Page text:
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Meet Jenny Nguyen

Today we’d like to introduce you to Jenny Nguyen.

Thanks for sharing your story with us Jenny. So, let’s start at the beginning and we can move on from there.
I am a 28 years old female Vietnamese tattooer at Kari Barba’s Outer Limits Tattoo in Long Beach.

For as long as I could remember, I was always drawing or doing some kind of art. I distinctly remember a 12 years old me, standing outside my classroom with a friend and telling him that I wanted to tattoo someday. Growing up in an Asian household gave me very little hope for pursuing this as a career, so I erased it from my mind for a very long time. As I was approaching college, my high school art teacher wholeheartedly urged me to cultivate my skills because she felt that there was something special there. I still couldn’t quite grasp it, although I could feel myself chipping away at the barriers I had built around art in my mind.

Once I finished high school, I spent seven years taking almost every single college art class possible. I started working at Outer Limits Tattoo on and off as the shop help when I was 20 and that was how I was introduced to Kari Barba, the I was lucky, I had a wonderful support group in and out of school. I will always feel indebted to the professors in my art department. In total, I received three art degrees.

I have graduated my apprenticeship and now work full time as a tattooer. I apprenticed under the legendary Kari Barba, as her 4th and last apprentice in her 40+ year career. She and my other mentor, Yvonne La, instilled things in me that are genuinely invaluable. I remember Kari once told me, “I don’t care if you’re the best or worst tattooer, only that you’re a humble one.” While I have a long long way to go, everything I have learned is thanks to Kari and Yvonne along with our entire shop being so supportive. This art form is the hardest thing I’ve ever done, but it is equally as gratifying.

I hope to loudly help represent women and Asian creatives in this industry, as I grow further into my career. My artwork tends to be silly, much like my own personality. If my tattoo makes you smile or evokes a sense of joy, then I’ve done my job!

Overall, has it been relatively smooth? If not, what were some of the struggles along the way?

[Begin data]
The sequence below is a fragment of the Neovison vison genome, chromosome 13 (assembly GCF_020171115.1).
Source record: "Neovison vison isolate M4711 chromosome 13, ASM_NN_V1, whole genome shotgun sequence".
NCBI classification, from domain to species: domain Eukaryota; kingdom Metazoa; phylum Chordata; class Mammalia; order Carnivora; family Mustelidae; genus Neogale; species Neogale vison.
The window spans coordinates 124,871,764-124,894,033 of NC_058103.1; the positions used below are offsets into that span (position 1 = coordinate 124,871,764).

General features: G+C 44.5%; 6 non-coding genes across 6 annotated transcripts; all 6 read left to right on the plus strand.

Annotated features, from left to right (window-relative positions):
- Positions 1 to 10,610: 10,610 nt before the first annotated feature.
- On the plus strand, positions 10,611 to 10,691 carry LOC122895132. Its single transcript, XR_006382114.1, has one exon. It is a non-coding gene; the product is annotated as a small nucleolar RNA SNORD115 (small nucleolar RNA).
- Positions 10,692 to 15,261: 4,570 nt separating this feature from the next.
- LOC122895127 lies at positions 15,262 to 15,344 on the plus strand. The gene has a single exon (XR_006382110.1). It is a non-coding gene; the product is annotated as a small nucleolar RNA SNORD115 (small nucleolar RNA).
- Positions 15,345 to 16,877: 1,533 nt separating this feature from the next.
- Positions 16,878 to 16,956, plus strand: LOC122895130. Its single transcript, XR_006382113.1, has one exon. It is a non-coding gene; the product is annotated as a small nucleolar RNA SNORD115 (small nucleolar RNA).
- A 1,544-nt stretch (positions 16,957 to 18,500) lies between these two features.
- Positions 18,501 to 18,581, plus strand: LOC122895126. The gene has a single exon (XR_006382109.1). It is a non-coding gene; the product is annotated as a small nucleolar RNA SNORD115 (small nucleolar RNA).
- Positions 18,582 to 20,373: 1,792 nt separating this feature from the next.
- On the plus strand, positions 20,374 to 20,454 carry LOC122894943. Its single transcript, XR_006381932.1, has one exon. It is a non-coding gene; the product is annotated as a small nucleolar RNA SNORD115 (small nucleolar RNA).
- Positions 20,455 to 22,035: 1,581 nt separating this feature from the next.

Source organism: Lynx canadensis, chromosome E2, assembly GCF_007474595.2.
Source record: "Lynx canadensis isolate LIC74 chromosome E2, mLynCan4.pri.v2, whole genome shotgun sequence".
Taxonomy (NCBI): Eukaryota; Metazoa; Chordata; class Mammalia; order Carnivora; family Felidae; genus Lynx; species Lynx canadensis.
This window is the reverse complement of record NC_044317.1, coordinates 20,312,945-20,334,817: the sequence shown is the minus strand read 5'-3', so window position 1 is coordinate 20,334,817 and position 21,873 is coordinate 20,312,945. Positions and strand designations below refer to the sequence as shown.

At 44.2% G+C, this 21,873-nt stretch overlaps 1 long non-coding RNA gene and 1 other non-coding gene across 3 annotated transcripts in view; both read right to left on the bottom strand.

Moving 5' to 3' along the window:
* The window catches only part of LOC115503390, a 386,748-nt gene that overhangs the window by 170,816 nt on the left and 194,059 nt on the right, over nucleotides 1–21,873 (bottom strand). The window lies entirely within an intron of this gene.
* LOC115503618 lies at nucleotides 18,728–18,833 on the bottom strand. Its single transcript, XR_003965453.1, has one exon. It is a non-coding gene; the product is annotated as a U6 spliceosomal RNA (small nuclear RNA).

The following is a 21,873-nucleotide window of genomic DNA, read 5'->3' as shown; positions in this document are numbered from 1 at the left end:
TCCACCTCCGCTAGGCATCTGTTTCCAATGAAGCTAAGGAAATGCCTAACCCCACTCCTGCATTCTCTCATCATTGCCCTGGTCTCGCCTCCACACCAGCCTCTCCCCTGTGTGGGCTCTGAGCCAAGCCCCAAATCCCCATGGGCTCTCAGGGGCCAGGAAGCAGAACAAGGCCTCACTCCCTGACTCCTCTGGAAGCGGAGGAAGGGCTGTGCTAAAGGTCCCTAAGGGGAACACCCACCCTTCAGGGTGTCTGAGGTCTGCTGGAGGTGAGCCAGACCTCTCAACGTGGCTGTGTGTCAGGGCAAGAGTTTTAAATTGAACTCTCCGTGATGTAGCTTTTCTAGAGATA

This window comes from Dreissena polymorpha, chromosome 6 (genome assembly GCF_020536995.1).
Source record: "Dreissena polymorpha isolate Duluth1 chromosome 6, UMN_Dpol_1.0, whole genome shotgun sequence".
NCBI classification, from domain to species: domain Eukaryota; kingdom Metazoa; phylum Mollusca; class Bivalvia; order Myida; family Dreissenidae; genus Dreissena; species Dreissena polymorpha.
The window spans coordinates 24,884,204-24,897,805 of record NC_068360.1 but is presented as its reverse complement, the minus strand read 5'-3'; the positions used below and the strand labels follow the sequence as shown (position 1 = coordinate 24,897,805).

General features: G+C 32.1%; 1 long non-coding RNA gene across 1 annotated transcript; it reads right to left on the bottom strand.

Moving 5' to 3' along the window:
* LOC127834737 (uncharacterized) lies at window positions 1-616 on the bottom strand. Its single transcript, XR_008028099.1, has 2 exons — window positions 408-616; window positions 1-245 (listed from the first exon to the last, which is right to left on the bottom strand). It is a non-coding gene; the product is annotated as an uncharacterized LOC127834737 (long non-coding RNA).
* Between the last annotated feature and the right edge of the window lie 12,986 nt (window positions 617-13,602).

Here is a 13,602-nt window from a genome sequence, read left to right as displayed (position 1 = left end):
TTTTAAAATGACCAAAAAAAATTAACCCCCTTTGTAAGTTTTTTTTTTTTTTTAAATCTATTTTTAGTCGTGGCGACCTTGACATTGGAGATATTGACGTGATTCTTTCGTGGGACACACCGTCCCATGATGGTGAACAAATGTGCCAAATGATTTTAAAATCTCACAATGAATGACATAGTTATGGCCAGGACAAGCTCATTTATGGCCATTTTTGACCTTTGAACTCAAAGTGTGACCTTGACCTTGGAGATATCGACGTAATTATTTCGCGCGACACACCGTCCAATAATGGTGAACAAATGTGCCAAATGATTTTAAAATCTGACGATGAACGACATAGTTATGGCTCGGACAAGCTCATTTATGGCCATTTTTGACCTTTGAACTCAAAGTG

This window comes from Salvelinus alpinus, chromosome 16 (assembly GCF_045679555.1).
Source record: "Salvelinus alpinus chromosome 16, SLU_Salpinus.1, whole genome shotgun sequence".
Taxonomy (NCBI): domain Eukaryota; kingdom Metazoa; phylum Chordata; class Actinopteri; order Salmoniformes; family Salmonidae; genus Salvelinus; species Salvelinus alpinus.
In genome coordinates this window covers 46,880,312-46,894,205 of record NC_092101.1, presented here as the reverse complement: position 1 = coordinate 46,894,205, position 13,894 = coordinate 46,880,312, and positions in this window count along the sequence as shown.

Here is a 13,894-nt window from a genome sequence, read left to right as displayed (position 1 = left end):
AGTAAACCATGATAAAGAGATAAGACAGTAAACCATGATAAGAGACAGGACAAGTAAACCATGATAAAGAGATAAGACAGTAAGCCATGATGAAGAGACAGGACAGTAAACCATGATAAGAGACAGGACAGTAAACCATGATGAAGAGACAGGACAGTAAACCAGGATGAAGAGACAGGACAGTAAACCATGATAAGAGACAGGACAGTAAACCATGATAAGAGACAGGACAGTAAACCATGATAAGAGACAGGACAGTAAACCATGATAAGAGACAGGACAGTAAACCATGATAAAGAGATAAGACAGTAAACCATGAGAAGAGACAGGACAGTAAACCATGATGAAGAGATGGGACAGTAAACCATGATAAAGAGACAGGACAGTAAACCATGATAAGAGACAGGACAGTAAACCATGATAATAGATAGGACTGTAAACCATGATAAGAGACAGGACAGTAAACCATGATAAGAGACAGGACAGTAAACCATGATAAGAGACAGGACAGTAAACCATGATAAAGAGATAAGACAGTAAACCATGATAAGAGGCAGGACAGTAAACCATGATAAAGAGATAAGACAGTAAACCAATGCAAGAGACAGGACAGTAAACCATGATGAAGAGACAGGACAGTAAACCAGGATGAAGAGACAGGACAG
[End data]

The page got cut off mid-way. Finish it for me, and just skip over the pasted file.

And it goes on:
It was all hard. Life, in general, has been a bumpy rollercoaster. But that’s also very subjective because I’d say that my struggle was/is not nearly as crazy as my parents or my mentors. I have been given wonderful opportunities from other people’s hard work. My parents fled Vietnam when they were very young and came into America as refugees. Because of their sacrifices, I have been given this life where I feel limitless. And this trickles down the ladder for people I’ve met who have helped me get here.

My family does not see the value in art, and so it made me question my own value most of my younger life – although it did not deter me. But when I look at it in the grand scheme of things, none of it feels so hard after all. I feel immensely lucky to even be presented with the opportunities and support systems I’ve had.

Getting better at art was always something I found challenging. Yet, I look back and time flew by. I remember when I substantially grew and saw results. I was in college and spending every waking moment on art. I remember crying often and feeling frustrated. I remember carrying all my heavy art supplies uphill on a 30-minute walk from my car to the Fine Arts Building and feeling so far away from my goals. I spent all day in my studio classes and all my time at home on homework. Those seven years in school honestly feel like a distant memory now, though.

And then I had to try to earn an apprenticeship from THE Kari Barba. There were many moments where I did not know if I could reach that goal. My mentors always reminded me that we appreciate things more if we work for them. It took some time, but I’ve been really lucky. Life will never be a smooth road, but I feel well equipped to the challenge. My biggest challenge has always been myself.

Please tell us about Jenny Nguyen at Outer Limits Tattoo.
I am relatively new in the tattoo industry but I find that my clients are really drawn to the fun nature of my tattoos, along with the way I approach linework/shading. I strive to deliver the best possible end result for my client, to the best of my ability.

With that being said, I work at the oldest continuously operating tattoo shop in America, established in 1927: Kari Barba’s Outer Limits Tattoo in Long Beach. That prestige alone garners attention. We have a range of artists who do different styles, so I really believe there is an artist for everyone here.

If you had to go back in time and start over, would you have done anything differently?
It feels cheesy to say this but I feel like I am right where I am supposed to be.

I will say that I think I should have taken care of my body more my entire life. Exercise more, balance life a little more, and really take the time to enjoy things a little more rather than obsess about work/art. But that is still something I am trying to understand now: Take care of yourself.

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